Central to studies in Mindfulness and Buddhism is the idea that your thoughts are not you. You have thoughts, but they are impermanent, and untouchable; they don’t exist as things. You don’t wake up in the morning and step carefully on tip-toe to the bathroom as your floor is littered with what you were thinking about yesterday.
“What’s that on your sock?”
“Oh, it’s two of the thoughts I had yesterday: one is my crinkled, well-worn but robust thought about imposter syndrome, and the other is–hang on, it’s torn–oh it’s something about my self-doubt. Funny, I thought that last one would have been bigger.”
“Let’s see, I have my keys, my passport, bathing suit and my thoughts are all packed and ready to go.”
This concept about our thoughts is a good one. I’ve been working on assimilating it into my groove since I began this process in the spring, but the other morning, during yoga, something clicked and it wasn’t my hip. I don’t remember which pose I was arranged into. My eyes were closed and it was as if I was looking through a sepia-tinted window at black birds flying through my noggin and on to a hydro wire–and I swear that I had not taken drugs or licked a frog. Yes, my thoughts were flying through my brain like birds. My body was just a thing, and as easy as it was to allow the birds in, I could also shoo them out. The duration of thought-birds roosting in my head was all up to me, and with a simple decision, I could let them pass through; they didn’t have to stay inside my head and wreak havoc as I had previously believed since forever.
It was a significant yoga session. Not only did I experience this understanding about thoughts, but I felt bizarrely grounded. It was the first time that I felt that my feet were fully soft into the floor here; the sensation was unique enough to notice. I believe that this whole experience was about a deeper understanding of being–a presence in the moment. There was no past or future, it was all then, which would have been now, if the now was then. Get me? The trick is to not get attached to the moment. You do so at the detriment and crowding of the next moment. Don’t get moments confused with the thought-birds. You’ll be a ridiculous mess. The main take-away is that when you stop housing fearful, worriesome thoughts of the past or the future in your head, you can finally be present in the moment, and that is where your power resides. That is where the possibility of connection lives; you are here, not there. You can depend on here. You never get there, because it’s always…there, then.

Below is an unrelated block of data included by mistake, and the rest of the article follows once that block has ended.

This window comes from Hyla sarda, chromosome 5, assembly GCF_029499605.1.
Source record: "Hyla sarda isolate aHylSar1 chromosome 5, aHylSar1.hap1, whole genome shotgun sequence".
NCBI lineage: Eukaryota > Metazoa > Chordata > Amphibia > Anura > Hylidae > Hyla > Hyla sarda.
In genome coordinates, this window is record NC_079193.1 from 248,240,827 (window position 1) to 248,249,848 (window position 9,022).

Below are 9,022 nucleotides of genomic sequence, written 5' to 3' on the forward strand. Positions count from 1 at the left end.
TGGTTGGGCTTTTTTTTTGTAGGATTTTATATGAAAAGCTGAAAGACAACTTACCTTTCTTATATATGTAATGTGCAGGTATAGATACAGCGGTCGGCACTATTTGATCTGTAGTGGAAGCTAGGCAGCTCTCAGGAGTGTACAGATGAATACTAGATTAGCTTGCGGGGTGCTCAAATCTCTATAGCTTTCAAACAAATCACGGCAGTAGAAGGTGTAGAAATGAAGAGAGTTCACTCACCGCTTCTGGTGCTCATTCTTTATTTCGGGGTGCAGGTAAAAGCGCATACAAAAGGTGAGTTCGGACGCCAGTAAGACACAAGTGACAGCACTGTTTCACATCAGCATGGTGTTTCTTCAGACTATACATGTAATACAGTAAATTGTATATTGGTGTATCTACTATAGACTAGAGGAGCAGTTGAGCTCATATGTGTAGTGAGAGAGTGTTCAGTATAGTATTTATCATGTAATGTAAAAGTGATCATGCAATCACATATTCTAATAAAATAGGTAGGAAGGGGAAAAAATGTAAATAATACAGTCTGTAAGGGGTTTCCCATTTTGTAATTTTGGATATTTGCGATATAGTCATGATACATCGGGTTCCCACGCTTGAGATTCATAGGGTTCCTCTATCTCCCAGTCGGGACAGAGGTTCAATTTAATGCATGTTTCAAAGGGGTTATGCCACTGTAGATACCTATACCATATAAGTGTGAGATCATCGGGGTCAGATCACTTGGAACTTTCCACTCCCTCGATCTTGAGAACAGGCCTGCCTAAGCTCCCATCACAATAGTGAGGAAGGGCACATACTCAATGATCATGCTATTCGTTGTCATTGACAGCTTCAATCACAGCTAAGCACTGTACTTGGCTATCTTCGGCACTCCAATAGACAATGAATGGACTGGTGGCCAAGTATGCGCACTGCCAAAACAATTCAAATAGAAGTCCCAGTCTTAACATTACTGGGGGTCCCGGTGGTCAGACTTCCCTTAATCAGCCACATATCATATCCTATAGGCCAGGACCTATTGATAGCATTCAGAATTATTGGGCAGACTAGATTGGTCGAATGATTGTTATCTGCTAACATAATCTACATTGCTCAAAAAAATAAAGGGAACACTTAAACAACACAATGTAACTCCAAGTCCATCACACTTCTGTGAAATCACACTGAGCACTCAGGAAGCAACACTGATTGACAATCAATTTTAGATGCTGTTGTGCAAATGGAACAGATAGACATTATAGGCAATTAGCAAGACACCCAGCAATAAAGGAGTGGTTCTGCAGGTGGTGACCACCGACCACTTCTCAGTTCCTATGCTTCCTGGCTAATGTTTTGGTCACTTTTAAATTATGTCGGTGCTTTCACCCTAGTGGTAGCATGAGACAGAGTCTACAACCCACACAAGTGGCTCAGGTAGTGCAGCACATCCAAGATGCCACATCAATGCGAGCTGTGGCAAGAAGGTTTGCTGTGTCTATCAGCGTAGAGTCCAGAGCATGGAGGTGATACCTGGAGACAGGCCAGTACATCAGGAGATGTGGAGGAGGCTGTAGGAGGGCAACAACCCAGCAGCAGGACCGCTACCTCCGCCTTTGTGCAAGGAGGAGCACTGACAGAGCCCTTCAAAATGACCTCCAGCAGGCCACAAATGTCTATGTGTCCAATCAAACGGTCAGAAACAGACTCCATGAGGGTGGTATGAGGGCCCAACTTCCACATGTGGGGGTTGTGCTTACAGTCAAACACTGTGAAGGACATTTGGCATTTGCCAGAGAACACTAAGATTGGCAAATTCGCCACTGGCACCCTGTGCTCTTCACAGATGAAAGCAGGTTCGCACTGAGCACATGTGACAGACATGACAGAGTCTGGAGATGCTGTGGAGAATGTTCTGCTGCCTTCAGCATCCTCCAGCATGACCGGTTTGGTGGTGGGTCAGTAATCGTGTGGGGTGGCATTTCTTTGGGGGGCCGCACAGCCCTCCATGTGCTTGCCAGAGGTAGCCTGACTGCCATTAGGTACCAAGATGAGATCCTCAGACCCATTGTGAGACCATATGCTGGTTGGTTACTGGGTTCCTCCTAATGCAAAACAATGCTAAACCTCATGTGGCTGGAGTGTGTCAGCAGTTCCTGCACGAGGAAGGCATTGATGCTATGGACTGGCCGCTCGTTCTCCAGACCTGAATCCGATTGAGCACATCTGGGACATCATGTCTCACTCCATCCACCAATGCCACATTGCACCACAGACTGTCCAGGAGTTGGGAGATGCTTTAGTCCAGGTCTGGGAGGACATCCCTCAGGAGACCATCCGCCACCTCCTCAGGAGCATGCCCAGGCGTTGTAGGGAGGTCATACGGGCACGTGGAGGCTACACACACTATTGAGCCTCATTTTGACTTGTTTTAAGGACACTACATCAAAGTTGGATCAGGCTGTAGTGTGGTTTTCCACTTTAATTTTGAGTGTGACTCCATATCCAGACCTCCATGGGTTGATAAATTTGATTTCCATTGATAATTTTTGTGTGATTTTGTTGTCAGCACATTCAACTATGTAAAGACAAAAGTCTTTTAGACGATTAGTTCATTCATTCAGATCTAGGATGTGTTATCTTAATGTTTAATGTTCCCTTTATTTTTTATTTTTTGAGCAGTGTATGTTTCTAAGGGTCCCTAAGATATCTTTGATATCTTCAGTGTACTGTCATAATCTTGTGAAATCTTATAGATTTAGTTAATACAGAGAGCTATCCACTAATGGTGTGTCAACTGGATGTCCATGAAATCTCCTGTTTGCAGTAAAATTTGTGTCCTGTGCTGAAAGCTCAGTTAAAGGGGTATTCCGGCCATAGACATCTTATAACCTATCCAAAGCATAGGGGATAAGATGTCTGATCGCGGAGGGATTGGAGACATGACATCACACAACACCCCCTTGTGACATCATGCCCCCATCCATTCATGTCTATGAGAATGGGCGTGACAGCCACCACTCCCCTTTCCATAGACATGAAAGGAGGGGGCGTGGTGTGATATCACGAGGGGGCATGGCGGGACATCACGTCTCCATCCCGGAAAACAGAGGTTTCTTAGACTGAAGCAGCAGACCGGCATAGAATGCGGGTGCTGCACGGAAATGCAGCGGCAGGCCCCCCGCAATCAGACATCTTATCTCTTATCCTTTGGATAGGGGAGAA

This is all fine in the yoga studio. The challenge for me, since I am several-trains-and-an-axe-handle away from being enlightened, comes after the mat is rolled up and I am faced with the world in a dumpster fire, yet here come the Christmas ads as if everything is normal. Are we, as a species, that monumentally dumb? Scrolling through Twitter is like some surreal nightmare, and then on a different scale, am I actually living alone, taking care of my mother? Did my marriage really tank? Why did I buy these shoes? Right now, I question the reality of even a cheese sandwich. But, since other life components(compassion) have raised themselves for my perusal as a result of my commitment to seeking the the middle way, I’m going to take this thought-bird drop seriously and see what happens. This doesn’t mean running around like a blissful idiot, but I might not be overcome by suffocating thoughts of fear, doubt, and unworthiness; I can let those birds go. In the process, I may inch closer to discovering my true essence, and possibly enjoy a nice cheese sandwich along the way, that is, unless the birds get to it first.